The first and most important part of any successful running scheme to open up the pass is having running backs that can get the tough yards, especially in short yardage situations. Despite New England's running backs seeming to only come in "fun size" they do a good job of getting those tough yards to keep drives going. Having backs that have the ability to crash the line of scrimmage between the tackles may not be the most effective way to drive up yard totals, but it means that linebackers and defensive backs have to respect the run which opens up the play action pass. Also, when opposing teams have to respect the run, zones open up on the back end of the defense for slot receivers and tight ends to break off a big play in the middle of the field and up the seams.

I believe that this is the most under-utilized part of Denver's offense. Willis McGahee is the perfect running back to open up the play action pass. I hope that with OTAs and a full offseason Denver will be able to scheme and develop a quick-read, low risk-high reward, play action game to our young TEs and whoever they decide to line up in the slot. I think adding anything resembling an adequate form of the play action pass will improve the offense as a whole by leaps and bounds.

Another aspect that the New England running backs do extremely well is helping keep Tom Brady's jersey clean. They do this two fold. The first way they do this is by blocking. They are selfless in blocking oncoming blitzers and chipping rushers before going on their pass routs. The New England backs also have great pass catching ability and open field running skills. This keeps any defenders keying in on them honest in the short passing game and in general keeps Defensive Coordinators from calling blitzes for fear of the big play on an underneath route.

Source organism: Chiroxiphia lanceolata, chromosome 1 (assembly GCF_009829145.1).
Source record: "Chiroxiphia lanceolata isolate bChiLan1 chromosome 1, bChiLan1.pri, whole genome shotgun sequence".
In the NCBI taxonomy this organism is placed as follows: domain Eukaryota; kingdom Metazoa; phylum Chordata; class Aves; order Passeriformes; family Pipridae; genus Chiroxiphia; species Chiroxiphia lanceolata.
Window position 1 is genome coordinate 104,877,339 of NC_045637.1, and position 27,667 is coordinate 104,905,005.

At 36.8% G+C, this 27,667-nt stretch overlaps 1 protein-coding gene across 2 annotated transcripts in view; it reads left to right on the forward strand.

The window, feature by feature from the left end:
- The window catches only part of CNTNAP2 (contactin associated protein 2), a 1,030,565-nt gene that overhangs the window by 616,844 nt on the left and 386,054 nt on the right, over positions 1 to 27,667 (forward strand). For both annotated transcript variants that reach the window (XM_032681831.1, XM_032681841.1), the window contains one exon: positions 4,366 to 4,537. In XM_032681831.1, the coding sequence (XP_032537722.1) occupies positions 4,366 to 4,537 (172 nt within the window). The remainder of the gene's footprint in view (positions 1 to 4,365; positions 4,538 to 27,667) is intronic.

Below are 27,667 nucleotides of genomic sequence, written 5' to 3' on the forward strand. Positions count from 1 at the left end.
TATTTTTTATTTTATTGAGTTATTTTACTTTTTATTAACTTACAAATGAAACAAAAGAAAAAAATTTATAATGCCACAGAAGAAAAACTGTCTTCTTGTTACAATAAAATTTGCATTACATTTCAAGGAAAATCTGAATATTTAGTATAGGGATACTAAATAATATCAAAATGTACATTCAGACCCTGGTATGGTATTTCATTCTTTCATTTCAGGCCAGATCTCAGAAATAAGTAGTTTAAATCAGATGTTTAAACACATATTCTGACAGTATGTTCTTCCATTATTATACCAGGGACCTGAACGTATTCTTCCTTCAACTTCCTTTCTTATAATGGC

Again, Denver under-utilizes this part of the run game. Without going back and re-watching film I can only remember few pass plays that weren't from an empty set. The pass plays that had a running back, if memory serves, usually involved the back working their way through or around the line of scrimmage to try to find an open zone to sit down in. With the first read usually being a deep route by the time a running back came open Tebow was usually running for his life or picking grass out of his face mask. Also, called passes to the flats to Mereno/Johnson/Fannin would keep CBs and LBs spying the backfield and open up the deep pass and seam routes.

I believe that the Broncos running game is crucial to the overall success next year. The backfield just like the rest of the team must improve if they want continued success. Game plans and offensive schemes must be developed in the offseason to make the running game more diversified and efficient and optimize our teams potential. While upgrading talent are always a priority I believe that a TEAM of unselfish, fundamentally sound players have more staying power than super-stars who wear the same colored jersey on Sudays.

This is a Fan-Created Comment on The opinion here is not necessarily shared by the editorial staff of MHR